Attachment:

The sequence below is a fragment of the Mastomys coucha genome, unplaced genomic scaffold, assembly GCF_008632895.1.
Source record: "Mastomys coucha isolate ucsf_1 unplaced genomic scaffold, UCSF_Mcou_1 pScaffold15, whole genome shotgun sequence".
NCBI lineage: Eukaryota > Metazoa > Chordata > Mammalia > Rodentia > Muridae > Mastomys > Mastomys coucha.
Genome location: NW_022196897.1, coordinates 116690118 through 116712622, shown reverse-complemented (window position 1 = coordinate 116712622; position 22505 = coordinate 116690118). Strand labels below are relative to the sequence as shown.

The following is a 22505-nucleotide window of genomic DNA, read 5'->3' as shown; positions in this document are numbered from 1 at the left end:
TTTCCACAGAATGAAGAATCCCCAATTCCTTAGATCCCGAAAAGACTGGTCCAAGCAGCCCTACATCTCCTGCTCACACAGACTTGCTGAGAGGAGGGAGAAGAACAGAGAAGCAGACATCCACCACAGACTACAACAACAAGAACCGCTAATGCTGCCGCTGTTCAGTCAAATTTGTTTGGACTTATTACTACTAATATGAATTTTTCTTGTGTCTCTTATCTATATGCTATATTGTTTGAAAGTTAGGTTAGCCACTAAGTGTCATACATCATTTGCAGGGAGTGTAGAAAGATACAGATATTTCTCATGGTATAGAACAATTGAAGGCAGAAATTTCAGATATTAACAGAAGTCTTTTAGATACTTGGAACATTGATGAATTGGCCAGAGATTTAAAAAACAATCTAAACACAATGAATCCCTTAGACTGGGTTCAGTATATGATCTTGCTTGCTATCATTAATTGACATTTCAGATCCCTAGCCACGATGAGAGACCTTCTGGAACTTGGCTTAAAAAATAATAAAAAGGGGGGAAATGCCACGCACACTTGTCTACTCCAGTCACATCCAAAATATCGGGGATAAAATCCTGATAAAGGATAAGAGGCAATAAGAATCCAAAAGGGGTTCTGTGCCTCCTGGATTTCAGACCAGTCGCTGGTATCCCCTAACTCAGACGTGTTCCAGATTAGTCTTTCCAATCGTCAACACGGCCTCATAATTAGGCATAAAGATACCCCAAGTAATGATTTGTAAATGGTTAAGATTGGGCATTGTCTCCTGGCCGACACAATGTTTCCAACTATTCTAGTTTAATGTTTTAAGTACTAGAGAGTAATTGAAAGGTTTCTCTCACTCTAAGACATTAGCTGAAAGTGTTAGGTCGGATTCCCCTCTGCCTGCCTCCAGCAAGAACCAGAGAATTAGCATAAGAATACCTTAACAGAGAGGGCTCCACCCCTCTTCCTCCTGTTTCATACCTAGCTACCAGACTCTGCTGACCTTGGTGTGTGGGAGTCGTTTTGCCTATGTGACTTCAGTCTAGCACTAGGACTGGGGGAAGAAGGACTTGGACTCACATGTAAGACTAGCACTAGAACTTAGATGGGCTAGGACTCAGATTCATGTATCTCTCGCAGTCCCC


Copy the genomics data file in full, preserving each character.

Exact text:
The sequence below is a fragment of the Mastomys coucha genome, unplaced genomic scaffold, assembly GCF_008632895.1.
Source record: "Mastomys coucha isolate ucsf_1 unplaced genomic scaffold, UCSF_Mcou_1 pScaffold15, whole genome shotgun sequence".
NCBI lineage: Eukaryota > Metazoa > Chordata > Mammalia > Rodentia > Muridae > Mastomys > Mastomys coucha.
Genome location: NW_022196897.1, coordinates 116690118 through 116712622, shown reverse-complemented (window position 1 = coordinate 116712622; position 22505 = coordinate 116690118). Strand labels below are relative to the sequence as shown.

The following is a 22505-nucleotide window of genomic DNA, read 5'->3' as shown; positions in this document are numbered from 1 at the left end:
TTTCCACAGAATGAAGAATCCCCAATTCCTTAGATCCCGAAAAGACTGGTCCAAGCAGCCCTACATCTCCTGCTCACACAGACTTGCTGAGAGGAGGGAGAAGAACAGAGAAGCAGACATCCACCACAGACTACAACAACAAGAACCGCTAATGCTGCCGCTGTTCAGTCAAATTTGTTTGGACTTATTACTACTAATATGAATTTTTCTTGTGTCTCTTATCTATATGCTATATTGTTTGAAAGTTAGGTTAGCCACTAAGTGTCATACATCATTTGCAGGGAGTGTAGAAAGATACAGATATTTCTCATGGTATAGAACAATTGAAGGCAGAAATTTCAGATATTAACAGAAGTCTTTTAGATACTTGGAACATTGATGAATTGGCCAGAGATTTAAAAAACAATCTAAACACAATGAATCCCTTAGACTGGGTTCAGTATATGATCTTGCTTGCTATCATTAATTGACATTTCAGATCCCTAGCCACGATGAGAGACCTTCTGGAACTTGGCTTAAAAAATAATAAAAAGGGGGGAAATGCCACGCACACTTGTCTACTCCAGTCACATCCAAAATATCGGGGATAAAATCCTGATAAAGGATAAGAGGCAATAAGAATCCAAAAGGGGTTCTGTGCCTCCTGGATTTCAGACCAGTCGCTGGTATCCCCTAACTCAGACGTGTTCCAGATTAGTCTTTCCAATCGTCAACACGGCCTCATAATTAGGCATAAAGATACCCCAAGTAATGATTTGTAAATGGTTAAGATTGGGCATTGTCTCCTGGCCGACACAATGTTTCCAACTATTCTAGTTTAATGTTTTAAGTACTAGAGAGTAATTGAAAGGTTTCTCTCACTCTAAGACATTAGCTGAAAGTGTTAGGTCGGATTCCCCTCTGCCTGCCTCCAGCAAGAACCAGAGAATTAGCATAAGAATACCTTAACAGAGAGGGCTCCACCCCTCTTCCTCCTGTTTCATACCTAGCTACCAGACTCTGCTGACCTTGGTGTGTGGGAGTCGTTTTGCCTATGTGACTTCAGTCTAGCACTAGGACTGGGGGAAGAAGGACTTGGACTCACATGTAAGACTAGCACTAGAACTTAGATGGGCTAGGACTCAGATTCATGTATCTCTCGCAGTCCCC